Wings (1966)

18 08 2008

A wonderful, albeit no thrills, debut from Larisa Shepitko. Unlike her fellow countrymen, she lacks a very defiant visual style. While it isn’t all that much of a problem in this case, it does make the film feel a lot less personal and unique than it is suppose to be. On the other hand, Shepitko does have a knack for capturing very spontaneous moments, which go well with the frequent narrative ellipses and flashbacks. It is a very subtle and deliberate character study that slowly reveals its true intentions, but once it does, it is quite impressive.

Nadezhda Petrukhina was once a great fighter pilot, but now she is a schoolmistress. Despite the accolades she receives from others, she is still living in the past, constantly rethinking her “glory days” during the war. Ironically enough, she cannot adapt to life without war. Her current lifestyle, while it does have the occasional dramatic incident, does not excite her in the least. She is pegged down by the mundane and repetitious nature of school life, but it is there that her memories of the past begin to blossom.

While I still stand by the initial assessment of the visual style (i.e not that fantastic) there are some nice visual flourishes present throughout. Shepitko, unfortunately though, never does anything particularly interesting with the camera. Everything is rather straightforward with a “put the camera on the person talking” shooting style. Perhaps I’ve been watching one too many visually rich films lately, but Shepitko’s style definitely seems to come dangerously close to being flat-out boring. Especially when one takes into account the visual resourcefulness of someone like say, Tarkovsky, but unfortunately, she does also have the rather ponderous floating camerawork.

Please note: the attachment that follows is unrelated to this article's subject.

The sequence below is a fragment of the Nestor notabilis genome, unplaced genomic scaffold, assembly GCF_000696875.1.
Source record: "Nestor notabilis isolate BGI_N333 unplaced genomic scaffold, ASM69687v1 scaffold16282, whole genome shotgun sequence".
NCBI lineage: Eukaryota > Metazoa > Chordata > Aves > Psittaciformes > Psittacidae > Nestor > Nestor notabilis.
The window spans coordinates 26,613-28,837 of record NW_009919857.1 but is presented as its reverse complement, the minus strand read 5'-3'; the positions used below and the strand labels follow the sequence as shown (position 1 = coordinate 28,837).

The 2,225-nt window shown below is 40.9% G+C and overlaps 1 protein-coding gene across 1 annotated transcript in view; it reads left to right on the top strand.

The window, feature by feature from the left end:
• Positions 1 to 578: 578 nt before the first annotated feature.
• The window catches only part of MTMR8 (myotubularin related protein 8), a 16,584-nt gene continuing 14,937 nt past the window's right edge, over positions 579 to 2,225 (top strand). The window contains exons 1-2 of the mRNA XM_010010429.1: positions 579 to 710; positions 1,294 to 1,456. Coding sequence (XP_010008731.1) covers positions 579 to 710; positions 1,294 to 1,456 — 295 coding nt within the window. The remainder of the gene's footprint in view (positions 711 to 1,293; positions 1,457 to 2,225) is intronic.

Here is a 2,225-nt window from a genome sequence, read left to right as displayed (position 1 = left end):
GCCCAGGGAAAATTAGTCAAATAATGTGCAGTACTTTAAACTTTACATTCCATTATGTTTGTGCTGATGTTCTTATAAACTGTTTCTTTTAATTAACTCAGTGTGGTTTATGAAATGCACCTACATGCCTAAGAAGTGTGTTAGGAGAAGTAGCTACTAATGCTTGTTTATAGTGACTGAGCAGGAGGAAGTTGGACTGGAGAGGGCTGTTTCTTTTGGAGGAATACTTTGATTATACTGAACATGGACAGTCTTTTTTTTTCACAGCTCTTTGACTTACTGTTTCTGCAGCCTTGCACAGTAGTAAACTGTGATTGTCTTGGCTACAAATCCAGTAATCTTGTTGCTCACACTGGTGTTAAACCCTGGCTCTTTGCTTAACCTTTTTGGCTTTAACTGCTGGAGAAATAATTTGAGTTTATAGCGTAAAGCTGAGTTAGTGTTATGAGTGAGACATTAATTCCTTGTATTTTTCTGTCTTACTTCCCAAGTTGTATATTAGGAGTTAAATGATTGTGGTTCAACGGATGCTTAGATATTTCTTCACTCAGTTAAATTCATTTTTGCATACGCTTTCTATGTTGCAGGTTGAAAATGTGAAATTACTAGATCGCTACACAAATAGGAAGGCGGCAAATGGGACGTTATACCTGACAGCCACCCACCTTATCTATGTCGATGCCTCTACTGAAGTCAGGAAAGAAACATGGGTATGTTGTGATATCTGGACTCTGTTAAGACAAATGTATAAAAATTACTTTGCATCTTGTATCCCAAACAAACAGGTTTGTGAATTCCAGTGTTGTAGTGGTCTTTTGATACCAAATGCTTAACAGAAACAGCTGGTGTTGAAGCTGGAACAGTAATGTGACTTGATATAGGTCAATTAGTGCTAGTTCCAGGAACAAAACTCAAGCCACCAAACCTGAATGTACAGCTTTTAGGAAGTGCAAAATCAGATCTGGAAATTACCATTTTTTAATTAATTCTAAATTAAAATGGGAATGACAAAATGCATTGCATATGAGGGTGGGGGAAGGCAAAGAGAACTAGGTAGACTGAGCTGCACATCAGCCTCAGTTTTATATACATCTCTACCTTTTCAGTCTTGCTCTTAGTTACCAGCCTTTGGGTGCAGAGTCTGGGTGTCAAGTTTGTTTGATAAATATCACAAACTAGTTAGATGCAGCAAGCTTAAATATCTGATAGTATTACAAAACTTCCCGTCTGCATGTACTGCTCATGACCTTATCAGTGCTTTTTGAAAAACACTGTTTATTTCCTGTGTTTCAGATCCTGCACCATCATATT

In Shepitko’s defense, her strengths don’t seem to lie in her aesthetics, but rather the fragmented way in which she presents the events of the film. Her protagonist isn’t the most captivating of figures at first, seeing as all the audience is originally given is the information that she is a schoolmistress. But this is what makes her storytelling capabilities so fascinating and what ultimately makes this film successful. Slowly, Nadezhda’s past is revealed to us and we begin to create a more vivid mental picture of the character herself. It’s a bit like a suspenseful take on character development as it is only when the film is over that its intentions become clear.




One response

4 01 2011
A Journey Through The Eclipse Series: Lariso Shepitko’s Wings « The Criterion Cast

[…] Wings concludes on a wondrous but tantalizingly ambiguous note, as Nadya’s journey reaches its culmination in a way that exhilarates those viewers who’ve successfully climbed on board, but leaves up to us the ultimate interpretation of where she winds up going after “The End” flashes across the screen. […]

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